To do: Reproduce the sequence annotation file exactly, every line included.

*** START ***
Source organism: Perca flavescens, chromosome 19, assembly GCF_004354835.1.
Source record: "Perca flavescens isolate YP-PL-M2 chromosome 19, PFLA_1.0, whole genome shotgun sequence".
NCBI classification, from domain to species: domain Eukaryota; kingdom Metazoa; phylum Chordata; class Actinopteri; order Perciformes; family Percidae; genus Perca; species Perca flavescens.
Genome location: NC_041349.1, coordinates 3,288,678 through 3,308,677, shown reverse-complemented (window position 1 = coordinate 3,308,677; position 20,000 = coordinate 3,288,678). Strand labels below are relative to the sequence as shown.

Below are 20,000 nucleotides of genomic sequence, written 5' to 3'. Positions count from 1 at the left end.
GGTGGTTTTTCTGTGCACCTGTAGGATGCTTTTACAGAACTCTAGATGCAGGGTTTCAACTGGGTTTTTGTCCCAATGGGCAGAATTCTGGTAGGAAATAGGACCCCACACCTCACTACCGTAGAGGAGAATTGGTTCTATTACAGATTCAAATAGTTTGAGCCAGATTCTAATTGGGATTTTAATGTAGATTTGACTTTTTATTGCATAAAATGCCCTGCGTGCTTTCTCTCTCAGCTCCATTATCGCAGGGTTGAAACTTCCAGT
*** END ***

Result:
Source organism: Perca flavescens, chromosome 19, assembly GCF_004354835.1.
Source record: "Perca flavescens isolate YP-PL-M2 chromosome 19, PFLA_1.0, whole genome shotgun sequence".
NCBI classification, from domain to species: domain Eukaryota; kingdom Metazoa; phylum Chordata; class Actinopteri; order Perciformes; family Percidae; genus Perca; species Perca flavescens.
Genome location: NC_041349.1, coordinates 3,288,678 through 3,308,677, shown reverse-complemented (window position 1 = coordinate 3,308,677; position 20,000 = coordinate 3,288,678). Strand labels below are relative to the sequence as shown.

Below are 20,000 nucleotides of genomic sequence, written 5' to 3'. Positions count from 1 at the left end.
GGTGGTTTTTCTGTGCACCTGTAGGATGCTTTTACAGAACTCTAGATGCAGGGTTTCAACTGGGTTTTTGTCCCAATGGGCAGAATTCTGGTAGGAAATAGGACCCCACACCTCACTACCGTAGAGGAGAATTGGTTCTATTACAGATTCAAATAGTTTGAGCCAGATTCTAATTGGGATTTTAATGTAGATTTGACTTTTTATTGCATAAAATGCCCTGCGTGCTTTCTCTCTCAGCTCCATTATCGCAGGGTTGAAACTTCCAGT